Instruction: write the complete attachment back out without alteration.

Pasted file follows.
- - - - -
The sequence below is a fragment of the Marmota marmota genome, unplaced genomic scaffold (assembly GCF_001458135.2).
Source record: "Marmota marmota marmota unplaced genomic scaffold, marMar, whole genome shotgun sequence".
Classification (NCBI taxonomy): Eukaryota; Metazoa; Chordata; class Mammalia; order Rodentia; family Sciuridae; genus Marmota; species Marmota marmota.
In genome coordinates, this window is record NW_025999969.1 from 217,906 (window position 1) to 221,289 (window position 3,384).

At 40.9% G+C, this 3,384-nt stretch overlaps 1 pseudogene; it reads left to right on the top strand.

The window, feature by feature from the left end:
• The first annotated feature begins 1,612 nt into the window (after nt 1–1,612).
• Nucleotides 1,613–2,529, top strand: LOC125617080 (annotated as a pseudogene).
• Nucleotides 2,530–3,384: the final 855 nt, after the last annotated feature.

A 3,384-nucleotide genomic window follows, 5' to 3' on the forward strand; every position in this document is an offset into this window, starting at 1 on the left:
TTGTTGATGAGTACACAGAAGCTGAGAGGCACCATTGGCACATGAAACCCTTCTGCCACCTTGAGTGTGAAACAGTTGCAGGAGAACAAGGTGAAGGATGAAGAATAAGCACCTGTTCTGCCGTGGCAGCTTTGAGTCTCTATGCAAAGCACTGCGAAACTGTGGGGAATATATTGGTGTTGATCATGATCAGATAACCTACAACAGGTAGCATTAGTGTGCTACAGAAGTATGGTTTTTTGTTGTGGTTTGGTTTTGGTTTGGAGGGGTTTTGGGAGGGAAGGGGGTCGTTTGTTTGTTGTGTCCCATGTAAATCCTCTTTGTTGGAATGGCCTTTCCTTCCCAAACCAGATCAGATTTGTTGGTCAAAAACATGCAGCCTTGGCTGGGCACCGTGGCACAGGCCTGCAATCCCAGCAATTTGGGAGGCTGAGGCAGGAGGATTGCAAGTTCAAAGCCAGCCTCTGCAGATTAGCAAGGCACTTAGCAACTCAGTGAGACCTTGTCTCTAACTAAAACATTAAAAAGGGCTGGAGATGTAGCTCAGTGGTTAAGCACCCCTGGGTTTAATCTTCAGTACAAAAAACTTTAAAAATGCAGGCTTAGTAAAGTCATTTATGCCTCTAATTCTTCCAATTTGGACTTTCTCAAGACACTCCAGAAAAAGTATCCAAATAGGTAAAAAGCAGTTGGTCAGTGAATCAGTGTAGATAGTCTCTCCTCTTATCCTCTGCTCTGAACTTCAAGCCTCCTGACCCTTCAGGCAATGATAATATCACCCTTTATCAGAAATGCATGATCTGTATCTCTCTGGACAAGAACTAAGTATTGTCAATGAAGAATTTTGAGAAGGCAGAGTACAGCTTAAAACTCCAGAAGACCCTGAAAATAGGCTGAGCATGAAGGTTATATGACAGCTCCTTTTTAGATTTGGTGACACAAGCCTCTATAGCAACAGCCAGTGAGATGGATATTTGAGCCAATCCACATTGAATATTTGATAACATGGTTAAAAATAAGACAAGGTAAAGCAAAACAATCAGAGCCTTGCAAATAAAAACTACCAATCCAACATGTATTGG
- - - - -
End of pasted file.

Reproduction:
The sequence below is a fragment of the Marmota marmota genome, unplaced genomic scaffold (assembly GCF_001458135.2).
Source record: "Marmota marmota marmota unplaced genomic scaffold, marMar, whole genome shotgun sequence".
Classification (NCBI taxonomy): Eukaryota; Metazoa; Chordata; class Mammalia; order Rodentia; family Sciuridae; genus Marmota; species Marmota marmota.
In genome coordinates, this window is record NW_025999969.1 from 217,906 (window position 1) to 221,289 (window position 3,384).

At 40.9% G+C, this 3,384-nt stretch overlaps 1 pseudogene; it reads left to right on the top strand.

The window, feature by feature from the left end:
• The first annotated feature begins 1,612 nt into the window (after nt 1–1,612).
• Nucleotides 1,613–2,529, top strand: LOC125617080 (annotated as a pseudogene).
• Nucleotides 2,530–3,384: the final 855 nt, after the last annotated feature.

A 3,384-nucleotide genomic window follows, 5' to 3' on the forward strand; every position in this document is an offset into this window, starting at 1 on the left:
TTGTTGATGAGTACACAGAAGCTGAGAGGCACCATTGGCACATGAAACCCTTCTGCCACCTTGAGTGTGAAACAGTTGCAGGAGAACAAGGTGAAGGATGAAGAATAAGCACCTGTTCTGCCGTGGCAGCTTTGAGTCTCTATGCAAAGCACTGCGAAACTGTGGGGAATATATTGGTGTTGATCATGATCAGATAACCTACAACAGGTAGCATTAGTGTGCTACAGAAGTATGGTTTTTTGTTGTGGTTTGGTTTTGGTTTGGAGGGGTTTTGGGAGGGAAGGGGGTCGTTTGTTTGTTGTGTCCCATGTAAATCCTCTTTGTTGGAATGGCCTTTCCTTCCCAAACCAGATCAGATTTGTTGGTCAAAAACATGCAGCCTTGGCTGGGCACCGTGGCACAGGCCTGCAATCCCAGCAATTTGGGAGGCTGAGGCAGGAGGATTGCAAGTTCAAAGCCAGCCTCTGCAGATTAGCAAGGCACTTAGCAACTCAGTGAGACCTTGTCTCTAACTAAAACATTAAAAAGGGCTGGAGATGTAGCTCAGTGGTTAAGCACCCCTGGGTTTAATCTTCAGTACAAAAAACTTTAAAAATGCAGGCTTAGTAAAGTCATTTATGCCTCTAATTCTTCCAATTTGGACTTTCTCAAGACACTCCAGAAAAAGTATCCAAATAGGTAAAAAGCAGTTGGTCAGTGAATCAGTGTAGATAGTCTCTCCTCTTATCCTCTGCTCTGAACTTCAAGCCTCCTGACCCTTCAGGCAATGATAATATCACCCTTTATCAGAAATGCATGATCTGTATCTCTCTGGACAAGAACTAAGTATTGTCAATGAAGAATTTTGAGAAGGCAGAGTACAGCTTAAAACTCCAGAAGACCCTGAAAATAGGCTGAGCATGAAGGTTATATGACAGCTCCTTTTTAGATTTGGTGACACAAGCCTCTATAGCAACAGCCAGTGAGATGGATATTTGAGCCAATCCACATTGAATATTTGATAACATGGTTAAAAATAAGACAAGGTAAAGCAAAACAATCAGAGCCTTGCAAATAAAAACTACCAATCCAACATGTATTGG